In other words, the line between principal and inferior officers is whether one has a supervisor, presumably with regard to the significant decision at issue.
Perhaps there is daylight between someone with “power of final decision” (Landry’s test for inferior officer) and someone whose “work is [not] directed and supervised” by a principal officer (Edmond’s test for principal officers). But applying Edmond, if an actor really has “final” authority, perhaps the actor should be considered a principal officer, subject to presidential nomination and Senate confirmation. To be sure, maybe there is some other way to thread the needle. For instance, perhaps “direction” and “supervision” have a specialized meaning; maybe, for instance, someone can “supervise” and even “direct” by means of having the power to fire at will or something like that, without having actual control over the work product itself. But if so, that itself merits clarification.
In the D.C. Circuit’s defense, the Supreme Court in Freytag discussed final decisions. Yet rereading Freytag, there is a good argument that the D.C. Circuit misunderstood what the Supreme Court was saying. Quoting from Judge Randolph’s dissent in Landry (the alterations are his), here is the relevant discussion from Freytag:
The Commissioner reasons that special trial judges may be deemed employees in subsection (b)(4) cases because they lack authority to enter a final decision. But this argument ignores the significance of the duties and discretion that special trial judges possess. The office of special trial judge is “established by Law,” Art. II, § 2, cl. 2, and the duties, salary, and means of appointment for that office are specified by statute. See Burnap v. United States, 252 U.S. 512, 516-517 (1920); United States v. Germaine, 99 U.S. 508, 511-512 (1879). These characteristics distinguish special trial judges from special masters, who are hired by Article III courts on a temporary, episodic basis, whose positions are not established by law, and whose duties and functions are not delineated in a statute. Furthermore, special trial judges perform more than ministerial tasks. They take testimony, conduct trials, rule on the admissibility of evidence, and have the power to enforce compliance with discovery orders. In the course of carrying out these important functions, the special trial judges exercise significant discretion.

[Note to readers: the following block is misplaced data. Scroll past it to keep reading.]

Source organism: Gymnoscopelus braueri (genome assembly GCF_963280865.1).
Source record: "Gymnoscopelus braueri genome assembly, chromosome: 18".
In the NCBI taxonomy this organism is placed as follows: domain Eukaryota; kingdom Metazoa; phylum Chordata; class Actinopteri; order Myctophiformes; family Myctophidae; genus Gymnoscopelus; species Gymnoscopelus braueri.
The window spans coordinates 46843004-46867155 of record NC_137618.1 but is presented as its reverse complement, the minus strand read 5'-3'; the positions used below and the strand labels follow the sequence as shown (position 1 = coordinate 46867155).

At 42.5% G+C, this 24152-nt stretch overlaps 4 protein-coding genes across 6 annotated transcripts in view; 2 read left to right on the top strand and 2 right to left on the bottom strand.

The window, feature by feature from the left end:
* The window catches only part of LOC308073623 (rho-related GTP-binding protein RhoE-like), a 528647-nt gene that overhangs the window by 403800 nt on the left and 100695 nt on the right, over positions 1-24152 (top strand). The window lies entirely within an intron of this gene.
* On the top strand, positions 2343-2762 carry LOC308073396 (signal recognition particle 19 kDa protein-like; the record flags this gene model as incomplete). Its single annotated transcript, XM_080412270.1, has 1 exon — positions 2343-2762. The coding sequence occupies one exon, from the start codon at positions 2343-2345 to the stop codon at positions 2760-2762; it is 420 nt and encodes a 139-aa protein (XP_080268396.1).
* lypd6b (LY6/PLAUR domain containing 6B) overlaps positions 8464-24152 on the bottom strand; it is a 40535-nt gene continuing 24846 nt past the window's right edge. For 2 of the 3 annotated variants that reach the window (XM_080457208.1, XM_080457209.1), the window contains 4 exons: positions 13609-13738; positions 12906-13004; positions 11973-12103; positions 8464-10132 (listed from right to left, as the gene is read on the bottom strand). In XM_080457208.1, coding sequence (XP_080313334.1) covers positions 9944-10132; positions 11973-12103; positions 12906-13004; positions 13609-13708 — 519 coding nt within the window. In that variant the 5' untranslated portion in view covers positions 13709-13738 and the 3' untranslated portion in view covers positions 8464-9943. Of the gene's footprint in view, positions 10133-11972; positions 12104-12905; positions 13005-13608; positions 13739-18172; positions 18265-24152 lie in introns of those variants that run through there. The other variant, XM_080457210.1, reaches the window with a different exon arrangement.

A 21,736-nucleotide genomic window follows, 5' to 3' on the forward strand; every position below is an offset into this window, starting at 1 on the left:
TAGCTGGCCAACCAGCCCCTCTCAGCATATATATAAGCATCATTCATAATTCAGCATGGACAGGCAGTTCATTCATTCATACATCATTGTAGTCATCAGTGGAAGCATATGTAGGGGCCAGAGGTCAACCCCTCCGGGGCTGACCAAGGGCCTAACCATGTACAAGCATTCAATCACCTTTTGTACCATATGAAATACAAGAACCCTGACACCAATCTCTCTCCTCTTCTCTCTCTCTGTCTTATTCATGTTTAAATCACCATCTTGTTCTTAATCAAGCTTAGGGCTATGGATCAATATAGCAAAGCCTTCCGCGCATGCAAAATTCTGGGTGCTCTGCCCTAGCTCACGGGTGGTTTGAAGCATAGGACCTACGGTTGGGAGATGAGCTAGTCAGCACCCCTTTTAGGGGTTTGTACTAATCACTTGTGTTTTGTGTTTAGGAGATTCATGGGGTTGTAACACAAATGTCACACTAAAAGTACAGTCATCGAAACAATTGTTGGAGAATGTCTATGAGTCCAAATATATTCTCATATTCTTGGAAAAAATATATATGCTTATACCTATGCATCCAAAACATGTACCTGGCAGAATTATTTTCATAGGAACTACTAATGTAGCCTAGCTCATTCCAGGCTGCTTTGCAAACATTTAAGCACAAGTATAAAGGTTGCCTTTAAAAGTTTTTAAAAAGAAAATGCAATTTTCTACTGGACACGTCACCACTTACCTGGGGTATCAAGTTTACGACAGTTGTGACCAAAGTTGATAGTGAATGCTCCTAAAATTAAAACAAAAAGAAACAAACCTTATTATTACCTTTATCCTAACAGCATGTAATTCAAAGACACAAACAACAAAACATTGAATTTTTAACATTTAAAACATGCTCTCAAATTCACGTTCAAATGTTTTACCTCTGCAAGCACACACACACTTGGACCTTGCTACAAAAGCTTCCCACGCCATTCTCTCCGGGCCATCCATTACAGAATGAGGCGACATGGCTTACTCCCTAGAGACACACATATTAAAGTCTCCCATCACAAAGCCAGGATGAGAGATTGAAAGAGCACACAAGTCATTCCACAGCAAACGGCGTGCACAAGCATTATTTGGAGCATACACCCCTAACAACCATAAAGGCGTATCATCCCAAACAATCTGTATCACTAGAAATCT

Even if the duties of special trial judges [just described] were not as significant as we and the two courts have found them to be, our conclusion would be unchanged [because they may be assigned to conduct other types of proceedings and render independent judgments]…. Special trial judges are not inferior officers for purposes of some of their duties … but mere employees with respect to other responsibilities.
Although the Supreme Court could have been clearer, it strikes me that Judge Randolph makes a good point that the “Even if” signifies an alternative holding, especially given that the Court stated its “conclusion would be unchanged.” As Randolph put it, “What ‘conclusion’ did the Court have in mind? The conclusion it had reached in the preceding paragraphs — namely, that although special trial judges may not render final decisions, they are nevertheless inferior officers of the United States within the meaning of Article II, § 2, cl. 2.”*
(For what it is worth, the Tenth Circuit in Bandimere v. SEC agreed with Randolph, prompting the circuit split the Supreme Court will now resolve. As I’ve documented elsewhere, the Fifth Circuit has likewise chimed in, also disagreeing with the D.C. Circuit.)
Hence, my non-expert conclusion: Whatever the Supreme Court ends up deciding in Lucia, I hope that it explains how both lines should be drawn and, importantly, how the two lines relate to each other. After all, there is not just one line to draw — there are two.
* The alternative holding is interesting. What precisely does it mean? I’ll leave that question for the experts.
This post is part of a symposium on Lucia v. SEC. All of the posts can be read here.